Open Access Open Access  Restricted Access Subscription or Fee Access

5 Optic Flow Processing in the Cockpit of the Fly

Alexander Borst, Juergen Haag


Flies are known for their acrobatic maneuverability which enables them, for example, to chase mates at turning velocities of more than 3000 deg/sec with delay times of less than 30 msec (Land and Collett 1974; Wagner 1986a,b,c). It is this fantastic behavior that has initiated much research both on its sensory control and on the biophysical and aerodynamic principles of the flight output (Dickinson et al. 1999Dickinson et al. 2000). In particular, the fly served as one of the model organisms leading to the development of the Reichardt model for elementary motion detection, one of the most influential and successful models in computational neuroscience up until today. Here, we review the current state of knowledge about the neural processing of optic flow that represents one sensory component intimately involved in flight control. Unless stated otherwise, all data presented in the following were obtained on the blowfly Calliphora vicina, which we will often casually refer to as “the fly.”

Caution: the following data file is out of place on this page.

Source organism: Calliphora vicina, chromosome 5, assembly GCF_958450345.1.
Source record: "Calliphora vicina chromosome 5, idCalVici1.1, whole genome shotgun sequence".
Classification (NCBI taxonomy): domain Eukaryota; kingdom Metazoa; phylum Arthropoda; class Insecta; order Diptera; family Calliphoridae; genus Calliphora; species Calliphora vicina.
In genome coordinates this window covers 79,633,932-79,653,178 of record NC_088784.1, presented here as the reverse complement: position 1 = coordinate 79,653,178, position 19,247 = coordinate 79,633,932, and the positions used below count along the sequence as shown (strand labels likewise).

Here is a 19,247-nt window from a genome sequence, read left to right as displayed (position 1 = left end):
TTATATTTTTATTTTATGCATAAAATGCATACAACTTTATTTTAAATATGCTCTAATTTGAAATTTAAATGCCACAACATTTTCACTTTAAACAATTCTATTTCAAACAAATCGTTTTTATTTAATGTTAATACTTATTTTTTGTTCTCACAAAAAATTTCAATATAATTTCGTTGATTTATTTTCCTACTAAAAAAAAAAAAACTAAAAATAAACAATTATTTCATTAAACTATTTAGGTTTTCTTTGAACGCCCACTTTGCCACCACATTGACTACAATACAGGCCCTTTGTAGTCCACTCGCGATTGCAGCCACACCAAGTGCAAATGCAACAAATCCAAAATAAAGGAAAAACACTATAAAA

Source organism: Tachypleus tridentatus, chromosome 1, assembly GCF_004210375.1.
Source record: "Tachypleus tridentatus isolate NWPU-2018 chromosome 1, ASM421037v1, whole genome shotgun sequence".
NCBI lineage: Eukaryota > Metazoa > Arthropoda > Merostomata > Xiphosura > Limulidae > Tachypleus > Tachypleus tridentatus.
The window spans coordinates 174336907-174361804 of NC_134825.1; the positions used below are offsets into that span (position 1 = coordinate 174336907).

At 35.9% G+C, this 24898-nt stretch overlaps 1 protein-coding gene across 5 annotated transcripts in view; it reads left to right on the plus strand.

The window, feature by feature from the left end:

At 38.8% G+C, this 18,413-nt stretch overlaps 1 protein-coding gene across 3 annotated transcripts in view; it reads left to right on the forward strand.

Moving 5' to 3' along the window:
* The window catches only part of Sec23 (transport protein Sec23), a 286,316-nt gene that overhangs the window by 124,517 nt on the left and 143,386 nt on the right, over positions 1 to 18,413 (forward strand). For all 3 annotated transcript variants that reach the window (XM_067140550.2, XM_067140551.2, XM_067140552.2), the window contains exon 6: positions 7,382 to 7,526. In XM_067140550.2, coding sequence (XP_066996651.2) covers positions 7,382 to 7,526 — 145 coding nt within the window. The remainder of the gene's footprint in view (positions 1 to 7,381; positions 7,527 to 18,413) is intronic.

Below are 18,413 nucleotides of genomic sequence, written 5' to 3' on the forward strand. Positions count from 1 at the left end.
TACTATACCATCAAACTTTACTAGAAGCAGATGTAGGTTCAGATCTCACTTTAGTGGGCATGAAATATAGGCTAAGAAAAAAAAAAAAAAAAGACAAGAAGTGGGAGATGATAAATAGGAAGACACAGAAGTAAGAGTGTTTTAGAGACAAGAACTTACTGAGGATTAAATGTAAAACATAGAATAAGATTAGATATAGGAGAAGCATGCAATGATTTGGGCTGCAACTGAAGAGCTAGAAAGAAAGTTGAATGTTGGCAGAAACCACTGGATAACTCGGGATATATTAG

The processing of visual motion starts in the eye. In flies, as in most invertebrates, this structure is built from many single elements called facets or ommatidia. Each ommatidium possesses its own little lens and its own set of photoreceptors. The latter send axons into a part of the brain exclusively devoted to image processing called the “visual ganglia.” In flies, the visual ganglia consist of three successive layers of neuropile where the columnar composition reflects the relative position of facets within the eye. Thus, visual images perceived by the...

Full Text: